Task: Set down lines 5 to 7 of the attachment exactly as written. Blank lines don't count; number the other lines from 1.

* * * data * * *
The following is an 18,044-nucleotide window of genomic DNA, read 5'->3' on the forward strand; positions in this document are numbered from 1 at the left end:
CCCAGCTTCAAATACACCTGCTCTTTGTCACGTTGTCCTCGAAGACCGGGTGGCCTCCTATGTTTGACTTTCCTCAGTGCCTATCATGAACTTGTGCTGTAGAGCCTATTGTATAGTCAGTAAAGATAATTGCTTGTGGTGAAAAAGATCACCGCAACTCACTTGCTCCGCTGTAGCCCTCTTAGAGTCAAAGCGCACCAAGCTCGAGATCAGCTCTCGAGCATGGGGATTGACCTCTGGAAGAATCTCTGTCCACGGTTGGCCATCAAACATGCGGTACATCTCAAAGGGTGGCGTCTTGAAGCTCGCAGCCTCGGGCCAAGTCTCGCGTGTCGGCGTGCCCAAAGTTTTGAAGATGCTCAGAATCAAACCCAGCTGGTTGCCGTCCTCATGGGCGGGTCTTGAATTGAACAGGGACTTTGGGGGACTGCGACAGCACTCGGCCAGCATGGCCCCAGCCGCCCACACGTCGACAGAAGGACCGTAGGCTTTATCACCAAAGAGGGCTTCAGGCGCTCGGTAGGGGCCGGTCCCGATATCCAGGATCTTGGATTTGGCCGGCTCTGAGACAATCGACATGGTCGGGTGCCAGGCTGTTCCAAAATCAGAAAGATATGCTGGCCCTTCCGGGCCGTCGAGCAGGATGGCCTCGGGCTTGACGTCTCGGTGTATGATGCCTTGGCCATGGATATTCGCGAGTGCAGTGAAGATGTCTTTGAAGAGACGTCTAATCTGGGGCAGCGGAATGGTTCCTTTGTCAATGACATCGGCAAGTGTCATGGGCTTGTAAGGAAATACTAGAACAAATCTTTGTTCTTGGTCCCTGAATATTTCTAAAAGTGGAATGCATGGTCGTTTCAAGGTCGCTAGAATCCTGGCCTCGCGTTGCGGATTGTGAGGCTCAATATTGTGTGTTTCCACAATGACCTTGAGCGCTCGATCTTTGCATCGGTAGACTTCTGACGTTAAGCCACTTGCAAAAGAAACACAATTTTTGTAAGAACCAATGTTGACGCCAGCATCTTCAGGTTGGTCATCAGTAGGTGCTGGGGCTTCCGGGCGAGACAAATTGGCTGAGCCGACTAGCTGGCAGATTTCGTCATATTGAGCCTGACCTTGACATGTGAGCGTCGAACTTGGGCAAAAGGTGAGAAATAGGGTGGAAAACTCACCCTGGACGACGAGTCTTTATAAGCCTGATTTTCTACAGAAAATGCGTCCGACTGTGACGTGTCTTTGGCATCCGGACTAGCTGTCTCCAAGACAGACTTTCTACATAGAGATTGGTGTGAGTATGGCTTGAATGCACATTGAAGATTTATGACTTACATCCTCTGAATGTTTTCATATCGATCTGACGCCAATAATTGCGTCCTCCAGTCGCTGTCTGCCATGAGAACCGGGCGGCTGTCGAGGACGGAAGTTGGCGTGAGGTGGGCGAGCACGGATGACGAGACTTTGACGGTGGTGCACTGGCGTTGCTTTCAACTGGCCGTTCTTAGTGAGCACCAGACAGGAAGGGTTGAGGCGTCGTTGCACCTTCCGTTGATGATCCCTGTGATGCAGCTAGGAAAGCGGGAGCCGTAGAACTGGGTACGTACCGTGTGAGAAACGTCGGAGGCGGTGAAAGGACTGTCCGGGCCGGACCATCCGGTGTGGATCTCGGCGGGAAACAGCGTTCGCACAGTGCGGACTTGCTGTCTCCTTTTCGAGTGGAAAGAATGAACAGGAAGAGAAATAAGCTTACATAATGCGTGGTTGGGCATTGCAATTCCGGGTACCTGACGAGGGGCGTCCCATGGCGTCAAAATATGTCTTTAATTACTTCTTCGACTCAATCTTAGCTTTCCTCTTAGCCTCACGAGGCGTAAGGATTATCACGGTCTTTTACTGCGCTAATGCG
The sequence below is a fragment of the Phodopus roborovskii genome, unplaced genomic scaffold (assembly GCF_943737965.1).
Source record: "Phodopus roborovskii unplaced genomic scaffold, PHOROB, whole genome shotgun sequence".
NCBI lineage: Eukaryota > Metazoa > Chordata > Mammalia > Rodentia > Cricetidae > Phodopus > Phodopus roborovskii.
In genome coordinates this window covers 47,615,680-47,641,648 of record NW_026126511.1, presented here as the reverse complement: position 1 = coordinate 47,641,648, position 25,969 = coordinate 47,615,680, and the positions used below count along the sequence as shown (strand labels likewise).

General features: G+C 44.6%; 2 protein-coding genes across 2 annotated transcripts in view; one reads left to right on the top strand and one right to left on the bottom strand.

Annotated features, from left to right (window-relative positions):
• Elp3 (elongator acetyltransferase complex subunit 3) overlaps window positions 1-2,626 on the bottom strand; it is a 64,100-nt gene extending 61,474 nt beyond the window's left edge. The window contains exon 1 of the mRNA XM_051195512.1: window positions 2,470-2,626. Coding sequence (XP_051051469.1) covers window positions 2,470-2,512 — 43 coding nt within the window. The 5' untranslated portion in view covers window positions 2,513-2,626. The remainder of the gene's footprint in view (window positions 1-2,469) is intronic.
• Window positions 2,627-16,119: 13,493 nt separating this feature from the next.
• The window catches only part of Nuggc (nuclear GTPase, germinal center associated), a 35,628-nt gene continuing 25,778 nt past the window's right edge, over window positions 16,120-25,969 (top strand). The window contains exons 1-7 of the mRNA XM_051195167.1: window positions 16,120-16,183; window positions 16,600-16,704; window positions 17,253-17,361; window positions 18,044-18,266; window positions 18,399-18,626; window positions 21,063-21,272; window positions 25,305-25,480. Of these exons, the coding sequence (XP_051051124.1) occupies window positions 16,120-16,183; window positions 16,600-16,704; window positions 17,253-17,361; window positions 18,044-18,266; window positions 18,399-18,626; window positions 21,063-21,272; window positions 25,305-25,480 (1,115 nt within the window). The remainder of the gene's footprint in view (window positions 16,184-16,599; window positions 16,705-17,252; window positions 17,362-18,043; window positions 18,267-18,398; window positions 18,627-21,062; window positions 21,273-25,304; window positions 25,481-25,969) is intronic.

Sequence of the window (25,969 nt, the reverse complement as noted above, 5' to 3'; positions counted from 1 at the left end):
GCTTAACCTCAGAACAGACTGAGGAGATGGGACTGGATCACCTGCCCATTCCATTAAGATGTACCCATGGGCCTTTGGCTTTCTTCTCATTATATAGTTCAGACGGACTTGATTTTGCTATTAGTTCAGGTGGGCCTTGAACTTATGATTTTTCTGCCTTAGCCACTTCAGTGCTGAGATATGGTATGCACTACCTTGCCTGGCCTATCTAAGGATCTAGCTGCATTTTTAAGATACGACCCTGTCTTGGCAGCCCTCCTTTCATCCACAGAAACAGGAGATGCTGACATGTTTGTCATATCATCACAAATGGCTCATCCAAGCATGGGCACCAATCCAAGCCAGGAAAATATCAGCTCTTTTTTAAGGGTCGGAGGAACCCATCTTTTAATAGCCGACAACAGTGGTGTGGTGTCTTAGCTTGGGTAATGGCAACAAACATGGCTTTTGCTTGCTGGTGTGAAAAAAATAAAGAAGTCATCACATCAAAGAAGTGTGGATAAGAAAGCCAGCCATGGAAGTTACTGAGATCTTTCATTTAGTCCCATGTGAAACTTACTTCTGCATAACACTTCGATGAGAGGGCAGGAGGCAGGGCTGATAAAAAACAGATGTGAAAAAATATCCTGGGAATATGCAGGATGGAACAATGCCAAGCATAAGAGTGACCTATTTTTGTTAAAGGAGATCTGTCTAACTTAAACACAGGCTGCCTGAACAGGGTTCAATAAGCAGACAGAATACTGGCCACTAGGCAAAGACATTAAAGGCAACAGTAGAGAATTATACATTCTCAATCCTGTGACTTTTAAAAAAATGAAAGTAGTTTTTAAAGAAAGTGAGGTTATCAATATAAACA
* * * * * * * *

NCBI lineage: Eukaryota > Metazoa > Chordata > Mammalia > Rodentia > Cricetidae > Phodopus > Phodopus roborovskii.
In genome coordinates this window covers 47,615,680-47,641,648 of record NW_026126511.1, presented here as the reverse complement: position 1 = coordinate 47,641,648, position 25,969 = coordinate 47,615,680, and the positions used below count along the sequence as shown (strand labels likewise).

General features: G+C 44.6%; 2 protein-coding genes across 2 annotated transcripts in view; one reads left to right on the top strand and one right to left on the bottom strand.